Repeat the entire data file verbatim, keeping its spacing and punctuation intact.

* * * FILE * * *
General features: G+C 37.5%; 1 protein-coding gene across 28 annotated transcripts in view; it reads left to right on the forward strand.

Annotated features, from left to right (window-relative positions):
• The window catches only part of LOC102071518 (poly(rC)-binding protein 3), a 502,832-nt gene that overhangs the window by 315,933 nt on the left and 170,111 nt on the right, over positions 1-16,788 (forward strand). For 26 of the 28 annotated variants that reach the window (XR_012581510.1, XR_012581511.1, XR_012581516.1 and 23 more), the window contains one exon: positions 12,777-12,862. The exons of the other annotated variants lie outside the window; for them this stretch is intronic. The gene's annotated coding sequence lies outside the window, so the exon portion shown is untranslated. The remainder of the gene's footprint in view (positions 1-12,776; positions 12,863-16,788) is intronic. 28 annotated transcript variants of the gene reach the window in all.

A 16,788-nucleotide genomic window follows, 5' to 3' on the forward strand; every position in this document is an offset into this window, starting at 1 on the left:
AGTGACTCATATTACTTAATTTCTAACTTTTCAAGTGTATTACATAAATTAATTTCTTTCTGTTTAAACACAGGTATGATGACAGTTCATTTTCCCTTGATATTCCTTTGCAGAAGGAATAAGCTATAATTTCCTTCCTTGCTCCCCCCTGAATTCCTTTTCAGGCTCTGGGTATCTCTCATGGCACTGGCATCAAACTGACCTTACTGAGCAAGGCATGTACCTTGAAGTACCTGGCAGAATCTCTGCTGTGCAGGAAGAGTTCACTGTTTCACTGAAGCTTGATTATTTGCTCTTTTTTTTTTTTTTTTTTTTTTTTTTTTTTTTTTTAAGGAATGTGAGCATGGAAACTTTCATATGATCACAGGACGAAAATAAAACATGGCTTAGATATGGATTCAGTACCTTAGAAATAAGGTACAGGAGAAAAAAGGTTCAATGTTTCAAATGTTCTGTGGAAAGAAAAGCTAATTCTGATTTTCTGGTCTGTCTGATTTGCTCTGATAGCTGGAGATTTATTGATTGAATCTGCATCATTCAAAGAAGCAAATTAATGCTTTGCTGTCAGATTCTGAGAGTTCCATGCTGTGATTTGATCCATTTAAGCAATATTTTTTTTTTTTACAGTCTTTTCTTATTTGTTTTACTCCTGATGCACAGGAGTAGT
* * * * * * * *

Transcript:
General features: G+C 37.5%; 1 protein-coding gene across 28 annotated transcripts in view; it reads left to right on the forward strand.

Annotated features, from left to right (window-relative positions):
• The window catches only part of LOC102071518 (poly(rC)-binding protein 3), a 502,832-nt gene that overhangs the window by 315,933 nt on the left and 170,111 nt on the right, over positions 1-16,788 (forward strand). For 26 of the 28 annotated variants that reach the window (XR_012581510.1, XR_012581511.1, XR_012581516.1 and 23 more), the window contains one exon: positions 12,777-12,862. The exons of the other annotated variants lie outside the window; for them this stretch is intronic. The gene's annotated coding sequence lies outside the window, so the exon portion shown is untranslated. The remainder of the gene's footprint in view (positions 1-12,776; positions 12,863-16,788) is intronic. 28 annotated transcript variants of the gene reach the window in all.

A 16,788-nucleotide genomic window follows, 5' to 3' on the forward strand; every position in this document is an offset into this window, starting at 1 on the left:
AGTGACTCATATTACTTAATTTCTAACTTTTCAAGTGTATTACATAAATTAATTTCTTTCTGTTTAAACACAGGTATGATGACAGTTCATTTTCCCTTGATATTCCTTTGCAGAAGGAATAAGCTATAATTTCCTTCCTTGCTCCCCCCTGAATTCCTTTTCAGGCTCTGGGTATCTCTCATGGCACTGGCATCAAACTGACCTTACTGAGCAAGGCATGTACCTTGAAGTACCTGGCAGAATCTCTGCTGTGCAGGAAGAGTTCACTGTTTCACTGAAGCTTGATTATTTGCTCTTTTTTTTTTTTTTTTTTTTTTTTTTTTTTTTTTTAAGGAATGTGAGCATGGAAACTTTCATATGATCACAGGACGAAAATAAAACATGGCTTAGATATGGATTCAGTACCTTAGAAATAAGGTACAGGAGAAAAAAGGTTCAATGTTTCAAATGTTCTGTGGAAAGAAAAGCTAATTCTGATTTTCTGGTCTGTCTGATTTGCTCTGATAGCTGGAGATTTATTGATTGAATCTGCATCATTCAAAGAAGCAAATTAATGCTTTGCTGTCAGATTCTGAGAGTTCCATGCTGTGATTTGATCCATTTAAGCAATATTTTTTTTTTTTACAGTCTTTTCTTATTTGTTTTACTCCTGATGCACAGGAGTAGT